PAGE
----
[Notes by LKG]
This story is part of the British North America unit. Story source: Myths and Legends of British North America by Katharine Berry Judson (1917).
Creation of Light
IN THE days of the animal people, there was darkness everywhere except in the tepee of an old chief. He owned all the light, fire, and water; therefore men were very miserable and sighed always. Men pleaded with the old chief for light, but he would give them none. Therefore they tried to get it by craft.
Now all the animals put on their masks and their dancing aprons and went to the old chief's lodge for a dance. He did not invite them. They went. They were going to get light by craft.
Now each one sang his own song. Fox kept singing, "Khain, khain, khain" because he thought in that way he would gain light. Therefore the animals call him Khain, which means, "He cries for daylight."
Now the old chief steadily refused to give them light. Yet the animal people were each singing his own song, and each singing, "Light, light, light, light." Thus they sang. And they sang so loudly and so steadily that light began to steal up into the sky, like a faint dawn.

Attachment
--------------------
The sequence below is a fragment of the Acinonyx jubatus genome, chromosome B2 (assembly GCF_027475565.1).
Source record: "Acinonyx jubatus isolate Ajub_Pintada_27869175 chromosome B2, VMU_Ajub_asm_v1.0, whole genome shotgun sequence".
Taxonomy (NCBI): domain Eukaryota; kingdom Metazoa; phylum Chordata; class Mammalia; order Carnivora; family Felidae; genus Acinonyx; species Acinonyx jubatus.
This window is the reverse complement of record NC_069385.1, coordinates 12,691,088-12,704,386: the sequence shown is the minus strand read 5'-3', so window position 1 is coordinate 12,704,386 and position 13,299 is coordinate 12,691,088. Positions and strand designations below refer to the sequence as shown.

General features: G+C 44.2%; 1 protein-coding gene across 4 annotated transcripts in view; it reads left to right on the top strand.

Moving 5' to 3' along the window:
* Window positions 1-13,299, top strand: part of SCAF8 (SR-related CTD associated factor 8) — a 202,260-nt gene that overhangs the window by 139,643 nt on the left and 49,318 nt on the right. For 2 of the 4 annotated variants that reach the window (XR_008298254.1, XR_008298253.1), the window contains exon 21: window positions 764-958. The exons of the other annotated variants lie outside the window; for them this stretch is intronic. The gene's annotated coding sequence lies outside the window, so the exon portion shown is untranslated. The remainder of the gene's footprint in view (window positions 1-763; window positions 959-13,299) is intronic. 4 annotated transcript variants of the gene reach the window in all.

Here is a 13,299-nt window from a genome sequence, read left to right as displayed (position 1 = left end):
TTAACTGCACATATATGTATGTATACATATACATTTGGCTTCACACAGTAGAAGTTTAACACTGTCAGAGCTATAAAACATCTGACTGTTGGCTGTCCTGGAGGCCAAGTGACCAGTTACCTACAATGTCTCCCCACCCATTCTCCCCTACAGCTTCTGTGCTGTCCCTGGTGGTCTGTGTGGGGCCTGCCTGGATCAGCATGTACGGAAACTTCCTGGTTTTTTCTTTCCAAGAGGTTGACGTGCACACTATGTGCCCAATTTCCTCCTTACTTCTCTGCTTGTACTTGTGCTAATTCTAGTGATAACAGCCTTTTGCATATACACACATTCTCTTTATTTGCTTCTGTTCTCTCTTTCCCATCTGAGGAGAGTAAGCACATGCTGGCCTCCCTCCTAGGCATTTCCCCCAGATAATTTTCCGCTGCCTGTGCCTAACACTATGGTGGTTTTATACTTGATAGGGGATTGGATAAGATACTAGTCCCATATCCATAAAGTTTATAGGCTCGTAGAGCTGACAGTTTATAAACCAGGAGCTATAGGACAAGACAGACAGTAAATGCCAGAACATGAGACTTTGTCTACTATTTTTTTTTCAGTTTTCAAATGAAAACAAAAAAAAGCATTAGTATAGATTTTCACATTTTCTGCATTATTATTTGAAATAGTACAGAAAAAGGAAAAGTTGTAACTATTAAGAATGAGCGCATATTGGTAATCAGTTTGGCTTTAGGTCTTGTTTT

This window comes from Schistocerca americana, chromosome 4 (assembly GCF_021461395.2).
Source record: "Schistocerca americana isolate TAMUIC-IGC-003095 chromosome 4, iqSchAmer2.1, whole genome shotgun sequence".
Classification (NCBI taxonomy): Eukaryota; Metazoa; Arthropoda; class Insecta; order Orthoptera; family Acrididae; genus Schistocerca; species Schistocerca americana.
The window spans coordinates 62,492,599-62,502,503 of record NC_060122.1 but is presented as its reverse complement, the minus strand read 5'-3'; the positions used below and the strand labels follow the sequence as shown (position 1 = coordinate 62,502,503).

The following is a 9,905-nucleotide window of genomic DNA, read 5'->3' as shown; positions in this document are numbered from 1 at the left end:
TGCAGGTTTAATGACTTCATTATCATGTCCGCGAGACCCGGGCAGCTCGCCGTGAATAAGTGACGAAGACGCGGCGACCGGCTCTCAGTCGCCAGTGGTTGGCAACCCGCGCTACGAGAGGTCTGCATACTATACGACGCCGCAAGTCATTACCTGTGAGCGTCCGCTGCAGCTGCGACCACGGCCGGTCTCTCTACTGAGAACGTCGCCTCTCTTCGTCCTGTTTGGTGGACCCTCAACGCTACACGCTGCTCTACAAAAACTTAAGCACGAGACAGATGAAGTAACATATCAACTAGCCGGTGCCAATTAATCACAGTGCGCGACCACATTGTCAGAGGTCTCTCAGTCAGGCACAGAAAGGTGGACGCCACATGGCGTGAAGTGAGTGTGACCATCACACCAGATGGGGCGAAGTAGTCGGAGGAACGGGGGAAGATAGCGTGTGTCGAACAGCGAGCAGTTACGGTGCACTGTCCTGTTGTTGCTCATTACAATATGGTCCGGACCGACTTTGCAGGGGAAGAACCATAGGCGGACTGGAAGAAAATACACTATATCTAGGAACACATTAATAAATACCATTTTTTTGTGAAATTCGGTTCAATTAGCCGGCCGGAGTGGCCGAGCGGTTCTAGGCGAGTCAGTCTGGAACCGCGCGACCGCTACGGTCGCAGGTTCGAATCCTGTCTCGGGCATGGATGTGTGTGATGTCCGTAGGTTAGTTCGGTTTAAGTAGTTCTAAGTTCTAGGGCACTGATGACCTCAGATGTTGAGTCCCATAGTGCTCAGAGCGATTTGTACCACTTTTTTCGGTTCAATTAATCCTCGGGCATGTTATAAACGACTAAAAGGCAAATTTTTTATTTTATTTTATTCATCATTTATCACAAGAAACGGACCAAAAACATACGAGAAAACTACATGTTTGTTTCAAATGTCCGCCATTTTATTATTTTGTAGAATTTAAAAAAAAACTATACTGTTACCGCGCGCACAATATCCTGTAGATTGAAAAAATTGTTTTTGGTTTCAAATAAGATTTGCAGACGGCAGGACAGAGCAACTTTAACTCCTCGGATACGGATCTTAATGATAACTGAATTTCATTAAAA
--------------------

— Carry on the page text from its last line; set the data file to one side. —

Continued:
The old chief saw it. At once he shouted, "Let there not be! Let there not be!" Had he said "light" as the last word, light would have come. But at once the light disappeared below the edge of the sky.
Now young Fox kept on conjuring and crying, "Khain, khain, khain, khain!" and the animals kept on dancing and singing for light, because they wanted to tire the old chief. And again light began to steal into the sky.
Then the old chief saw it, and he became much excited. The noise confused him and he shouted, "Let there be — light!" And immediately the light came up into the sky. Ever since then men have had light. But the old chief did not mean to say that.
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